As set forth above, Toups entered into a Personal Guarantee consenting to New York jurisdiction and similar provisions were contained in the Corporate Guarantees. However, the Assumption Agreements which assumed a portion of the debt under the Loan Agreement, contained no such consent. Further, although the Assumption Agreements referred to certain terms and conditions of the Loan Agreement, there was no reference to Section 5.05 containing the Delta consent to a New York action.

 Courts have consistently held that forum selection clauses are prima facie valid and absent a showing that they result from fraud or overreaching, that they are unreasonable or unfair, or that enforcement would contravene a strong public policy of the forum, they will be upheld. The Bremen v. Zapata Off-Shore Co., 407 U.S. 1, 10, 32 L. Ed. 2d 513, 92 S. Ct. 1907 (1972); Bense v. Interstate Battery System of America, 683 F.2d 718, 721-22 (2d Cir. 1982); Richardson Greenshields Securities, Inc. v. Metz, 566 F. Supp. 131, 133 (S.D.N.Y. 1983). "In short, these clauses are enforceable unless they suffer from some sort of contract invalidity or unless they are unreasonable." Richardson Greenshields Securities, Inc. v. Metz, supra, at 133; see also Leasing Service Corporation v. Gary A. Beller, 84 Civ. 1239 (S.D.N.Y. Jan. 11, 1985) (Stewart, J.); Leasing Service Corporation v. Energy Construction Co., Inc., and Stamper Collins, 80 Civ. 2653 (S.D.N.Y. Dec. 3, 1980) (Sand, J.). There has been no showing of fraud or overreaching in connection with the consent clauses.

 However, the third and fourth causes of action against LBC and Banquet are based on the Assumption Agreements which, unlike the Loan Agreement and the Corporate Guarantees, do not contain written consent to New York jurisdiction nor do they incorporate, by reference to the Loan Agreement or Guarantees, consent to New York jurisdiction. Nonetheless, GECC argues that LBC and Buquet entered into the Assumption Agreements in consideration of the terms and conditions of the Loan Agreement and, therefore, because LBC and Buquet assumed the primary obligation which is contained in the Loan Agreement, they must have contemplated being sued in New York in the event that they defaulted on the obligations. Further, GECC contends that, in any event, the consents to personal jurisdiction which are contained in the Corporate Guarantees are sufficient to establish jurisdiction over LBC and Buquet since the Guarantees state that the Guarantors will submit to this court's jurisdiction with respect to the Guarantee and the obligations which are guaranteed. Since the Assumption Agreements assume a portion of the debt created by the Loan Agreement, the Corporate Guarantees also guarantee the obligations under the Assumption Agreements. Thus, GECC argues that LBC and Buquet have in fact consented to the jurisdiction of this court.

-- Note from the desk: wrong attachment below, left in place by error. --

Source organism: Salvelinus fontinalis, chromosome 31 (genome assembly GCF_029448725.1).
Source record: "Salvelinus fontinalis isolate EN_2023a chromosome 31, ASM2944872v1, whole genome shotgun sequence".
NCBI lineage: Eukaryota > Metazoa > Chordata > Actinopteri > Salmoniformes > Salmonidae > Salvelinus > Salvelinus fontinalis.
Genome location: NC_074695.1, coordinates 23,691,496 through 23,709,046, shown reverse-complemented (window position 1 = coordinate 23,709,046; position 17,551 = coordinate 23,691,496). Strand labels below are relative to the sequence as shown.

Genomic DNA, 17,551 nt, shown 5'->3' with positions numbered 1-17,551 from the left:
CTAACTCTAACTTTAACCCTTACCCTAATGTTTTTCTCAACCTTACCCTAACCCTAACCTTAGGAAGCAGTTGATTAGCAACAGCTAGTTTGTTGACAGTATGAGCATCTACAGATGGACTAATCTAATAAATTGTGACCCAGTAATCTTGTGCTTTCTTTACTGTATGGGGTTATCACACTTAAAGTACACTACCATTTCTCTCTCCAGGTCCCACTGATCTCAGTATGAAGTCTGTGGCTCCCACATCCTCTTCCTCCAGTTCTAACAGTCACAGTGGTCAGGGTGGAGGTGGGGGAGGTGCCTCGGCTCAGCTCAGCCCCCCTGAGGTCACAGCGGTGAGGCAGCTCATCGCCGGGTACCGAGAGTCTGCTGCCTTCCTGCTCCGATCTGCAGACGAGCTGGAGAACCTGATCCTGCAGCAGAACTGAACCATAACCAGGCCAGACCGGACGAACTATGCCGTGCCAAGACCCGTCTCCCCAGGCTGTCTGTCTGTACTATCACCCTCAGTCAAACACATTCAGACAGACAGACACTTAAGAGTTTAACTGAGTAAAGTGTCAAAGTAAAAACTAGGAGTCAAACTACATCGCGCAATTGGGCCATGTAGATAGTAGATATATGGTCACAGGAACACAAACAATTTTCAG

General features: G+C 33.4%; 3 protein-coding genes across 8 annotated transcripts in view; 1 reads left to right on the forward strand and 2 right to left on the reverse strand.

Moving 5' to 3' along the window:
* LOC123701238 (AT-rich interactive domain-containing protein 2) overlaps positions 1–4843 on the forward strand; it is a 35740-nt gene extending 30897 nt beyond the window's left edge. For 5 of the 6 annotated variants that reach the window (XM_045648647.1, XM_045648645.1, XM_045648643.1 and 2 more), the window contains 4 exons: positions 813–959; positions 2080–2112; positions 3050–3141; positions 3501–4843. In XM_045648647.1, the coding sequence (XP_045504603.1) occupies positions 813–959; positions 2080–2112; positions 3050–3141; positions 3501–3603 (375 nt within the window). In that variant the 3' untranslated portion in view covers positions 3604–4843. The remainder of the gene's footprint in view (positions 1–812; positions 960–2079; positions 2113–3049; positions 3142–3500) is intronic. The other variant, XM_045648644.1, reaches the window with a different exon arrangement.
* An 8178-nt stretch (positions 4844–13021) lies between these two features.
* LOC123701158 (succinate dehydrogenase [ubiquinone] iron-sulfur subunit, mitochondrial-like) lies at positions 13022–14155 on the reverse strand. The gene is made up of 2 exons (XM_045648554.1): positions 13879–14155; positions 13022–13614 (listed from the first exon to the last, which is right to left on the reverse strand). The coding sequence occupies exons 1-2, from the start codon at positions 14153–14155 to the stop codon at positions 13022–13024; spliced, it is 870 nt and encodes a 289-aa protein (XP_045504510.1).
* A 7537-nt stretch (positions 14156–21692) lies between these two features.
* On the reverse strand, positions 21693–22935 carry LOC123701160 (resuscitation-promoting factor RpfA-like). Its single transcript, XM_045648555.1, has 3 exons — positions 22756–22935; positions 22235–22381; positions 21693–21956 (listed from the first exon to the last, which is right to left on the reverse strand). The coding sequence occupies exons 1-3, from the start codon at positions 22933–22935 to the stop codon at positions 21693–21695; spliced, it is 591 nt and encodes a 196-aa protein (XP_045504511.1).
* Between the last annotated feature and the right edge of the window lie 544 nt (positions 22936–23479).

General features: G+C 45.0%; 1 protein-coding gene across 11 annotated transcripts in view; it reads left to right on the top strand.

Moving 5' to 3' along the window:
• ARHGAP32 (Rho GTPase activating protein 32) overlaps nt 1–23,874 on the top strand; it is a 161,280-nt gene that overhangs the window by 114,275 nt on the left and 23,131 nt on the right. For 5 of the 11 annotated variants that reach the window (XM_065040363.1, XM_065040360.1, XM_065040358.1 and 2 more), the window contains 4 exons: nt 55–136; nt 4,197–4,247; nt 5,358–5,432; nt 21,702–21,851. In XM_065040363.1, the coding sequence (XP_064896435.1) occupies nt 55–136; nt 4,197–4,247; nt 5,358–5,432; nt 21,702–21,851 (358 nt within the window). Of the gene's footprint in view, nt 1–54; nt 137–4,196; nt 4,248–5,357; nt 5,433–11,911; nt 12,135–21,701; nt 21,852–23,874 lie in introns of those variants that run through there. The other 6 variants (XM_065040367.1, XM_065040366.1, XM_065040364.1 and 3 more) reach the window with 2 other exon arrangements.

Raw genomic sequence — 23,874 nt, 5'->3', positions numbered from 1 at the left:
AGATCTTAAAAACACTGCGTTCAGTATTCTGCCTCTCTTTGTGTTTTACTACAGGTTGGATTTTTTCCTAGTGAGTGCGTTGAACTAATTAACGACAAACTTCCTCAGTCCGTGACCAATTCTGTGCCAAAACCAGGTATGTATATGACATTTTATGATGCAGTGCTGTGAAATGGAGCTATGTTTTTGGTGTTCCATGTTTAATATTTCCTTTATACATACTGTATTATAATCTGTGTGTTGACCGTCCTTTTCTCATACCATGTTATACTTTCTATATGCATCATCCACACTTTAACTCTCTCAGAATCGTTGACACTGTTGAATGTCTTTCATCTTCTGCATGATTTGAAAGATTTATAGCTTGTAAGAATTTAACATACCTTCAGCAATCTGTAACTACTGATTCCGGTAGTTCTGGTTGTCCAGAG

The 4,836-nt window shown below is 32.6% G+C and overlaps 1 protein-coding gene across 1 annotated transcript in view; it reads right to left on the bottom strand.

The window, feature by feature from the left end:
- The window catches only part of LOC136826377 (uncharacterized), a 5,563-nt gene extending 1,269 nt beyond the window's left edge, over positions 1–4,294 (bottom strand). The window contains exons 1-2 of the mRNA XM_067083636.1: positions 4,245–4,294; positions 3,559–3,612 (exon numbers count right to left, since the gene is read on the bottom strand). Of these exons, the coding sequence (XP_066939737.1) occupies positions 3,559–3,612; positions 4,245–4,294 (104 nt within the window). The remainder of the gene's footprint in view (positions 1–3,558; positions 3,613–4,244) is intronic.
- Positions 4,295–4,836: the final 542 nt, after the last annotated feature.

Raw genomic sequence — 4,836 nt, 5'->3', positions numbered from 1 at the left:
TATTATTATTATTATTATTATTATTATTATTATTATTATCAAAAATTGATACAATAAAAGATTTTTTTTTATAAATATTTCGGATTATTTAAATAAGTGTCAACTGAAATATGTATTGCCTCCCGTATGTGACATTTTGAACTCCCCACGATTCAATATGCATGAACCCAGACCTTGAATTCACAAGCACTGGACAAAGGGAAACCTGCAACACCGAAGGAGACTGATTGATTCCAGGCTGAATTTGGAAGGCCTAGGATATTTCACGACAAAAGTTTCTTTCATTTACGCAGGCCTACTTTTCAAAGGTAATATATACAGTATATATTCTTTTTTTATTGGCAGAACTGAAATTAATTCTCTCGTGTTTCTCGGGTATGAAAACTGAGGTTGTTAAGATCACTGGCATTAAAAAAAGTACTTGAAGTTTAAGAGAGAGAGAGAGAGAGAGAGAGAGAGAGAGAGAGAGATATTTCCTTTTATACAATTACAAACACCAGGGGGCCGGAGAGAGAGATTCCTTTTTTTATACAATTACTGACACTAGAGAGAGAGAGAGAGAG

GECC's argument is not convincing. Both the Loan Agreement and the Corporate Guarantees contain clear, written consents to jurisdiction in New York. As GECC concedes, there are no written consents to jurisdiction in New York in the Assumption Agreements and no consents have been incorporated into the Assumption Agreements. Further, the Assumption Agreements do refer to other terms and conditions which are contained in the Loan Agreement. There has been no clear showing that LBC and Buquet consented to personal jurisdiction in New York.

 In the absence of consent to New York jurisdiction in the Assumption Agreements, I must consider whether, under the New York long-arm statute, the facts presented establish a sufficient basis to support personal jurisdiction over LBC and Buquet for the third and fourth causes. New York Civil Practice Law and Rules § 302 provides that a person who is not domiciled or who is not doing business in New York may be subject to jurisdiction in New York upon a showing that the person has taken certain actions which sufficiently impact upon the forum state and give rise to the cause of action. N.Y.Civ.Prac.L. § 302(a)(1) (McKinney Sup. 1984-85). The exercise of jurisdiction under § 302 must also comport with the requirements of due process. Due process is satisfied when the non-domiciliary has had "minimum contacts" with the forum state. International Shoe Co. v. Washington, 326 U.S. 310, 90 L. Ed. 95, 66 S. Ct. 154 (1945). Plaintiff has the burden of presenting sufficient facts to permit a finding that there have been at least "minimum contacts" between the defendant and the forum state. Beacon Enterprises v. Menzies, 715 F.2d 757, 762 (2d Cir. 1983), and the court must determine, in a case by case basis, whether sufficient facts have been presented to permit the court to exercise personal jurisdiction. Kulko v. Superior Court, 436 U.S. 84, 92, 56 L. Ed. 2d 132, 98 S. Ct. 1690 (1978).

 Here, GECC has relied on its argument that personal jurisdiction over LBC and Buquet has been established by consent and states that it is not necessary to supply an independent basis of jurisdidction [sic] under the New York long-arm statute. Indeed, GECC has presented no evidence which would permit a finding that personal jurisdiction has been established over LBC and Buquet in connection with the Assumption Agreements which underlie the third and fourth causes. Thus, in the absence of consent to jurisdiction and an independent basis on which to establish personal jurisdiction over LBC and Buquet, the third and fourth causes must be dismissed.